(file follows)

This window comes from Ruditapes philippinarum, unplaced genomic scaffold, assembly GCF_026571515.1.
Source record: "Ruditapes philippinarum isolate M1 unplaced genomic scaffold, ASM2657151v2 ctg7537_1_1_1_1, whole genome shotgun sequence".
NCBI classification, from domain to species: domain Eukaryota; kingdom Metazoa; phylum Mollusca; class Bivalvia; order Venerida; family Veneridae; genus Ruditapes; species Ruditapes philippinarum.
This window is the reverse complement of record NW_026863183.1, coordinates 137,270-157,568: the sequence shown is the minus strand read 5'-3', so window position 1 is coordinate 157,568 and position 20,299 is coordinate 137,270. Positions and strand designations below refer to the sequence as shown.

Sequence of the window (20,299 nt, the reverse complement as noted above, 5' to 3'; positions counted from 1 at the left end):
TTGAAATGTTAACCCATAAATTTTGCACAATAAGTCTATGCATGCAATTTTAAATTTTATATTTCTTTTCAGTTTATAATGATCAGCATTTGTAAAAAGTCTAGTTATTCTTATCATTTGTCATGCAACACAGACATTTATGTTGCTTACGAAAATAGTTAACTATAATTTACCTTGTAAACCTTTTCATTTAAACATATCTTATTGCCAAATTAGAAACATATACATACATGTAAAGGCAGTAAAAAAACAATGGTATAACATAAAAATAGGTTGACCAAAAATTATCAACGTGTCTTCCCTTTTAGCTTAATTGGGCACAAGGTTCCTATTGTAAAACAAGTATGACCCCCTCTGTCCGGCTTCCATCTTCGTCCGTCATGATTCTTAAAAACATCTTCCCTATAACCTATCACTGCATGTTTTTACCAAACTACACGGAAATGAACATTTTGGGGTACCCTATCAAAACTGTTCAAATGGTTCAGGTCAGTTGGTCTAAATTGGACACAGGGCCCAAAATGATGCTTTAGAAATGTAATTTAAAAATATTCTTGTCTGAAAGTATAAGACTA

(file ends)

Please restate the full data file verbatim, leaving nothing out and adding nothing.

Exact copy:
This window comes from Ruditapes philippinarum, unplaced genomic scaffold, assembly GCF_026571515.1.
Source record: "Ruditapes philippinarum isolate M1 unplaced genomic scaffold, ASM2657151v2 ctg7537_1_1_1_1, whole genome shotgun sequence".
NCBI classification, from domain to species: domain Eukaryota; kingdom Metazoa; phylum Mollusca; class Bivalvia; order Venerida; family Veneridae; genus Ruditapes; species Ruditapes philippinarum.
This window is the reverse complement of record NW_026863183.1, coordinates 137,270-157,568: the sequence shown is the minus strand read 5'-3', so window position 1 is coordinate 157,568 and position 20,299 is coordinate 137,270. Positions and strand designations below refer to the sequence as shown.

Sequence of the window (20,299 nt, the reverse complement as noted above, 5' to 3'; positions counted from 1 at the left end):
TTGAAATGTTAACCCATAAATTTTGCACAATAAGTCTATGCATGCAATTTTAAATTTTATATTTCTTTTCAGTTTATAATGATCAGCATTTGTAAAAAGTCTAGTTATTCTTATCATTTGTCATGCAACACAGACATTTATGTTGCTTACGAAAATAGTTAACTATAATTTACCTTGTAAACCTTTTCATTTAAACATATCTTATTGCCAAATTAGAAACATATACATACATGTAAAGGCAGTAAAAAAACAATGGTATAACATAAAAATAGGTTGACCAAAAATTATCAACGTGTCTTCCCTTTTAGCTTAATTGGGCACAAGGTTCCTATTGTAAAACAAGTATGACCCCCTCTGTCCGGCTTCCATCTTCGTCCGTCATGATTCTTAAAAACATCTTCCCTATAACCTATCACTGCATGTTTTTACCAAACTACACGGAAATGAACATTTTGGGGTACCCTATCAAAACTGTTCAAATGGTTCAGGTCAGTTGGTCTAAATTGGACACAGGGCCCAAAATGATGCTTTAGAAATGTAATTTAAAAATATTCTTGTCTGAAAGTATAAGACTA